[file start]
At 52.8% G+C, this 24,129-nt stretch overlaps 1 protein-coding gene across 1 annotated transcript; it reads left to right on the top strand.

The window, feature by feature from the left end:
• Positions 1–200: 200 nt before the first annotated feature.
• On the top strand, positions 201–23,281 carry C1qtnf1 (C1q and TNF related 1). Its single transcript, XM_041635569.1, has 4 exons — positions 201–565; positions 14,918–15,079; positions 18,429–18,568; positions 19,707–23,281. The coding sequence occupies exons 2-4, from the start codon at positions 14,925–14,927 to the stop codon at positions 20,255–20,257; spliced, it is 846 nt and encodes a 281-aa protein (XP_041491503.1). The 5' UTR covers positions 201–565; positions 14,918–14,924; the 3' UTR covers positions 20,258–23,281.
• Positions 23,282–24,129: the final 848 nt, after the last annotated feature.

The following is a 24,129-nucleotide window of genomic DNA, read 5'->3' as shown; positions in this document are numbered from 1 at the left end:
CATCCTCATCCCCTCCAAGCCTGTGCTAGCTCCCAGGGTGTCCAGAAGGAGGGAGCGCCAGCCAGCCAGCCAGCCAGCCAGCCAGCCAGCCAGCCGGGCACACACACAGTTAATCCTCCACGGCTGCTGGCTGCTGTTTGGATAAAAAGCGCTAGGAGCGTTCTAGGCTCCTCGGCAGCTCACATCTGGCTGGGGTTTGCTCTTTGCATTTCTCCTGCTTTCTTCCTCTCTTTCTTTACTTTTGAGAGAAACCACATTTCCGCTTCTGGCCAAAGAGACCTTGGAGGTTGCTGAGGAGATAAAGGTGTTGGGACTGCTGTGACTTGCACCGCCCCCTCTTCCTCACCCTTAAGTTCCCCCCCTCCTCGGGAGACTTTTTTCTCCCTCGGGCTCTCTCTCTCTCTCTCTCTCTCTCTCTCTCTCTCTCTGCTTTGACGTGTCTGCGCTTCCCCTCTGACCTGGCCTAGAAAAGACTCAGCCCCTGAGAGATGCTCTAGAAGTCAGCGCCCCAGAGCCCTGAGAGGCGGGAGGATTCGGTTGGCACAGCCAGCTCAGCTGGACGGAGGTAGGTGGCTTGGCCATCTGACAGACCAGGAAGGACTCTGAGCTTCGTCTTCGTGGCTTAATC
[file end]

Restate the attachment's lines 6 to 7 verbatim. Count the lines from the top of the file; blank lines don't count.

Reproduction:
The following is a 24,129-nucleotide window of genomic DNA, read 5'->3' as shown; positions in this document are numbered from 1 at the left end:
CATCCTCATCCCCTCCAAGCCTGTGCTAGCTCCCAGGGTGTCCAGAAGGAGGGAGCGCCAGCCAGCCAGCCAGCCAGCCAGCCAGCCAGCCAGCCGGGCACACACACAGTTAATCCTCCACGGCTGCTGGCTGCTGTTTGGATAAAAAGCGCTAGGAGCGTTCTAGGCTCCTCGGCAGCTCACATCTGGCTGGGGTTTGCTCTTTGCATTTCTCCTGCTTTCTTCCTCTCTTTCTTTACTTTTGAGAGAAACCACATTTCCGCTTCTGGCCAAAGAGACCTTGGAGGTTGCTGAGGAGATAAAGGTGTTGGGACTGCTGTGACTTGCACCGCCCCCTCTTCCTCACCCTTAAGTTCCCCCCCTCCTCGGGAGACTTTTTTCTCCCTCGGGCTCTCTCTCTCTCTCTCTCTCTCTCTCTCTCTCTCTCTGCTTTGACGTGTCTGCGCTTCCCCTCTGACCTGGCCTAGAAAAGACTCAGCCCCTGAGAGATGCTCTAGAAGTCAGCGCCCCAGAGCCCTGAGAGGCGGGAGGATTCGGTTGGCACAGCCAGCTCAGCTGGACGGAGGTAGGTGGCTTGGCCATCTGACAGACCAGGAAGGACTCTGAGCTTCGTCTTCGTGGCTTAATC